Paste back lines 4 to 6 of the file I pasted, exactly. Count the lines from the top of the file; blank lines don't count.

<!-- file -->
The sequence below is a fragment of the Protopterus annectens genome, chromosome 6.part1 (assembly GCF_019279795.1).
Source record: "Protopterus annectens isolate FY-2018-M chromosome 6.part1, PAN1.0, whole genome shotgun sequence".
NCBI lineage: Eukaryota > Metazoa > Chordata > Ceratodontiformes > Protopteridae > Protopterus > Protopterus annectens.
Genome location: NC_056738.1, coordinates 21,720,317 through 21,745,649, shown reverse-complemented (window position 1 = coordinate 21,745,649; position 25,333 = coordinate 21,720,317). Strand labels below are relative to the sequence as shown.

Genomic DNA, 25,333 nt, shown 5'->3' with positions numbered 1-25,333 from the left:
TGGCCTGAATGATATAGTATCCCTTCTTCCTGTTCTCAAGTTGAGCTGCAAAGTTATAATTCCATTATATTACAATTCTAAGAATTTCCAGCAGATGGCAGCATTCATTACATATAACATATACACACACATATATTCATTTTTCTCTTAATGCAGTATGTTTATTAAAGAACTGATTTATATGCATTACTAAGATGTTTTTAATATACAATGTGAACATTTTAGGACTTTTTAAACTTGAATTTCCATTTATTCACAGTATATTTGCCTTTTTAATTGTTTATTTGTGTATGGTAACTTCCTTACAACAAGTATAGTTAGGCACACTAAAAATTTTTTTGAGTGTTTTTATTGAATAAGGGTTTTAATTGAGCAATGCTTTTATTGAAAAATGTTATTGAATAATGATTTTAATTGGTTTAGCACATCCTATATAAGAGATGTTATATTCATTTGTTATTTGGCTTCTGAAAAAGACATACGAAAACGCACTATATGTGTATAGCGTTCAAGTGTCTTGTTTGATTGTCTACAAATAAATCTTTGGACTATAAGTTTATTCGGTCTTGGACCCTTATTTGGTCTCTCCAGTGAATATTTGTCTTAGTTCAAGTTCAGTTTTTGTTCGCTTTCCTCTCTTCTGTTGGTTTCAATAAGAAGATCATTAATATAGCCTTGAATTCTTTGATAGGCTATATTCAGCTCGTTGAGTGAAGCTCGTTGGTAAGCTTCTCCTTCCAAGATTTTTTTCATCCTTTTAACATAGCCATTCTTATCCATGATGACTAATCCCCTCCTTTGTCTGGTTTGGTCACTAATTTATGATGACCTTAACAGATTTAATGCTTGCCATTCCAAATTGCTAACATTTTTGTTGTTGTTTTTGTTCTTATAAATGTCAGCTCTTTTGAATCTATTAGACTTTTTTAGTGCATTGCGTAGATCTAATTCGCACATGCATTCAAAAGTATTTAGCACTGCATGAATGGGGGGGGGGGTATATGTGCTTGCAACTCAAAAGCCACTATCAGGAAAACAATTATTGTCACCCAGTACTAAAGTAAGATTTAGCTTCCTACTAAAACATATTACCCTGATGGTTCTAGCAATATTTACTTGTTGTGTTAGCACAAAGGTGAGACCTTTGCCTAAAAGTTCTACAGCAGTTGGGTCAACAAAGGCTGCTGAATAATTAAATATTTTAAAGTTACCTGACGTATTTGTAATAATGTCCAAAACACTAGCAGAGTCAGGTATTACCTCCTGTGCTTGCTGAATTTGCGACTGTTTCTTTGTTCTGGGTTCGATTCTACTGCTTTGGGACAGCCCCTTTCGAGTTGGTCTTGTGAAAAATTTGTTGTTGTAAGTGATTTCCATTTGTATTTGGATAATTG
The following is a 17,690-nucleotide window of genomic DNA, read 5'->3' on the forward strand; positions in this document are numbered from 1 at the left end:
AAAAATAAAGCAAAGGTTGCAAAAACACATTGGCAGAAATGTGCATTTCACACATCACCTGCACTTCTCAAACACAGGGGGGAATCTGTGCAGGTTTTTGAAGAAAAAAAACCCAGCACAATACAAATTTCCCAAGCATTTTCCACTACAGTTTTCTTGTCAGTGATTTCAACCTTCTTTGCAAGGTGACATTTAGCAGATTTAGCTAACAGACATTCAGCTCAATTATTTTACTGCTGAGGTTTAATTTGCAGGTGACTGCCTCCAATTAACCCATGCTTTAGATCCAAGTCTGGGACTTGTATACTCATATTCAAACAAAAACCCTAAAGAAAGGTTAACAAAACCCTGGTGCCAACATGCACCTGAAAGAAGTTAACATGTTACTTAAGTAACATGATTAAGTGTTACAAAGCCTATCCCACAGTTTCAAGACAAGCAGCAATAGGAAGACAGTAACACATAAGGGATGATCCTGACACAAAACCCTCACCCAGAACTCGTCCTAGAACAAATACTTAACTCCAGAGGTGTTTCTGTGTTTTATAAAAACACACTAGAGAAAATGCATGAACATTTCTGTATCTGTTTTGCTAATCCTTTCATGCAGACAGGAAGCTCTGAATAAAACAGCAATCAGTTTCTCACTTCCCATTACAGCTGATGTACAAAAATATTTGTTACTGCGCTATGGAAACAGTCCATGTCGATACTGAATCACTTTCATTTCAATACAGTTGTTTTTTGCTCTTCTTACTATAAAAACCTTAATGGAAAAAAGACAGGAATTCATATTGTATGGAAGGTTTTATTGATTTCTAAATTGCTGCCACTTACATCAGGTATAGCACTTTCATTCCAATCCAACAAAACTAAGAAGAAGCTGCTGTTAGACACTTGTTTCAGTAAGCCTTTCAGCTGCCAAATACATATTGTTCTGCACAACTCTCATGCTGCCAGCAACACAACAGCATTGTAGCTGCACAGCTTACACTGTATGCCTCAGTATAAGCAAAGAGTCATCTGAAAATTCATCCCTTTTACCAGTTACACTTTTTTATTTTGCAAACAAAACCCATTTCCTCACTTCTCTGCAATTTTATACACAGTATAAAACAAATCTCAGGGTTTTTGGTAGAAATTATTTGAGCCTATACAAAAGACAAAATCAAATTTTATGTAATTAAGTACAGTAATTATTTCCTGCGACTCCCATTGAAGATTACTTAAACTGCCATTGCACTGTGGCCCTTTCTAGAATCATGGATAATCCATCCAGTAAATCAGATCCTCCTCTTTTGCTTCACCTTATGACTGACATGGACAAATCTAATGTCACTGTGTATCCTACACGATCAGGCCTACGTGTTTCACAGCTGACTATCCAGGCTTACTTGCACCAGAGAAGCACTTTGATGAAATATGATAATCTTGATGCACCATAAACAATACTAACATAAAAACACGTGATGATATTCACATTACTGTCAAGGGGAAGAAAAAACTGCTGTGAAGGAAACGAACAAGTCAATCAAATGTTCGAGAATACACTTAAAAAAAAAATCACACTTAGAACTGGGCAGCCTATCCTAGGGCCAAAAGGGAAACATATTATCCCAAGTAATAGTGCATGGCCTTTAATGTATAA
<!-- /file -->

Genome location: NC_056738.1, coordinates 21,720,317 through 21,745,649, shown reverse-complemented (window position 1 = coordinate 21,745,649; position 25,333 = coordinate 21,720,317). Strand labels below are relative to the sequence as shown.

Genomic DNA, 25,333 nt, shown 5'->3' with positions numbered 1-25,333 from the left:
TGGCCTGAATGATATAGTATCCCTTCTTCCTGTTCTCAAGTTGAGCTGCAAAGTTATAATTCCATTATATTACAATTCTAAGAATTTCCAGCAGATGGCAGCATTCATTACATATAACATATACACACACATATATTCATTTTTCTCTTAATGCAGTATGTTTATTAAAGAACTGATTTATATGCATTACTAAGATGTTTTTAATATACAATGTGAACATTTTAGGACTTTTTAAACTTGAATTTCCATTTATTCACAGTATATTTGCCTTTTTAATTGTTTATTTGTGTATGGTAACTTCCTTACAACAAGTATAGTTAGGCACACTAAAAATTTTTTTGAGTGTTTTTATTGAATAAGGGTTTTAATTGAGCAATGCTTTTATTGAAAAATGTTATTGAATAATGATTTTAATTGGTTTAGCACATCCTATATAAGAGATGTTATATTCATTTGTTATTTGGCTTCTGAAAAAGACATACGAAAACGCACTATATGTGTATAGCGTTCAAGTGTCTTGTTTGATTGTCTACAAATAAATCTTTGGACTATAAGTTTATTCGGTCTTGGACCCTTATTTGGTCTCTCCAGTGAATATTTGTCTTAGTTCAAGTTCAGTTTTTGTTCGCTTTCCTCTCTTCTGTTGGTTTCAATAAGAAGATCATTAATATAGCCTTGAATTCTTTGATAGGCTATATTCAGCTCGTTGAGTGAAGCTCGTTGGTAAGCTTCTCCTTCCAAGATTTTTTTCATCCTTTTAACATAGCCATTCTTATCCATGATGACTAATCCCCTCCTTTGTCTGGTTTGGTCACTAATTTATGATGACCTTAACAGATTTAATGCTTGCCATTCCAAATTGCTAACATTTTTGTTGTTGTTTTTGTTCTTATAAATGTCAGCTCTTTTGAATCTATTAGACTTTTTTAGTGCATTGCGTAGATCTAATTCGCACATGCATTCAAAAGTATTTAGCACTGCATGAATGGGGGGGGGGGTATATGTGCTTGCAACTCAAAAGCCACTATCAGGAAAACAATTATTGTCACCCAGTACTAAAGTAAGATTTAGCTTCCTACTAAAACATATTACCCTGATGGTTCTAGCAATATTTACTTGTTGTGTTAGCACAAAGGTGAGACCTTTGCCTAAAAGTTCTACAGCAGTTGGGTCAACAAAGGCTGCTGAATAATTAAATATTTTAAAGTTACCTGACGTATTTGTAATAATGTCCAAAACACTAGCAGAGTCAGGTATTACCTCCTGTGCTTGCTGAATTTGCGACTGTTTCTTTGTTCTGGGTTCGATTCTACTGCTTTGGGACAGCCCCTTTCGAGTTGGTCTTGTGAAAAATTTGTTGTTGTAAGTGATTTCCATTTGTATTTGGATAATTG